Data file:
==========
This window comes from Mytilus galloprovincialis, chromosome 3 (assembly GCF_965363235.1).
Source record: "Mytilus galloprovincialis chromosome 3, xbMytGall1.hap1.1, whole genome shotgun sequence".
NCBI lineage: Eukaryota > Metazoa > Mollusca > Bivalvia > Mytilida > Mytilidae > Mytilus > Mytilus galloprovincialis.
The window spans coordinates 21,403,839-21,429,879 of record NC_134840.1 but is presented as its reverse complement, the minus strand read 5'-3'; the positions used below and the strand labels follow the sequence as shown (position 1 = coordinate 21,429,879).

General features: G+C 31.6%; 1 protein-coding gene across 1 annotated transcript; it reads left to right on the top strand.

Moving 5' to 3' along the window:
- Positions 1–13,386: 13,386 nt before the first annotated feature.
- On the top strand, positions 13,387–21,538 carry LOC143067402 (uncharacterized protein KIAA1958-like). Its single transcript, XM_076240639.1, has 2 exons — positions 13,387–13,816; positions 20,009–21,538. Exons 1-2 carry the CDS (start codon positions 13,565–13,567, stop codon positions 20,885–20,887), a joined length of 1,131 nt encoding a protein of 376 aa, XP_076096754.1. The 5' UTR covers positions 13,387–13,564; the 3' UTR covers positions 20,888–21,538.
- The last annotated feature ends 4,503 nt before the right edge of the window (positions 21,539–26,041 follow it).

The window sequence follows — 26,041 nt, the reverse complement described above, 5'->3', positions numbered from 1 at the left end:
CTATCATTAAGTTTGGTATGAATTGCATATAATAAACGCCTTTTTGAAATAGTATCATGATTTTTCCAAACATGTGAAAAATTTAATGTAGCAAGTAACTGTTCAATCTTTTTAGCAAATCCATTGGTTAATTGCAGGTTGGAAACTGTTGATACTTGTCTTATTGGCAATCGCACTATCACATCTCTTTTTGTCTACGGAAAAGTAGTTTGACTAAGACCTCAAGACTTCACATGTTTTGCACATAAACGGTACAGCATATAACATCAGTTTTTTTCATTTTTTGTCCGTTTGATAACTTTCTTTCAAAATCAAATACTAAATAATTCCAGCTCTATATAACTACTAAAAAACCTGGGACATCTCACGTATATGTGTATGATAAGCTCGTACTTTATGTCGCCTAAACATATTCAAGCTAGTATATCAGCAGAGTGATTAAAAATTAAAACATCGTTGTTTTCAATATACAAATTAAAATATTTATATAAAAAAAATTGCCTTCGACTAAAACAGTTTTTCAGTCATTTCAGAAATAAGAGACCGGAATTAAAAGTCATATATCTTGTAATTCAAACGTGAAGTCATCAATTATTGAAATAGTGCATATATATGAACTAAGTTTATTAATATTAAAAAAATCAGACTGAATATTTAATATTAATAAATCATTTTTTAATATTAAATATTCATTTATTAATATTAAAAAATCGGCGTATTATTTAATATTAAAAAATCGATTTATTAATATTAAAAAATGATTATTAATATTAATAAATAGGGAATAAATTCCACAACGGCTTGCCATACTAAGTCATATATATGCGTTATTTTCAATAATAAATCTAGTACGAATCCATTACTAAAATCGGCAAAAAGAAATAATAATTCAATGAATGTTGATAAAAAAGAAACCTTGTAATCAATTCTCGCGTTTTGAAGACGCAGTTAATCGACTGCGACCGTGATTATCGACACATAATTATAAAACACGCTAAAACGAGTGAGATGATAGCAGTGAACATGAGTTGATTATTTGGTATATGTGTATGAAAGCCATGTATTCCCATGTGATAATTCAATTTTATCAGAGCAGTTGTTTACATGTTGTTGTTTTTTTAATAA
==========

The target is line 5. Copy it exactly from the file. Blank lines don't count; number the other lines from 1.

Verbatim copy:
General features: G+C 31.6%; 1 protein-coding gene across 1 annotated transcript; it reads left to right on the top strand.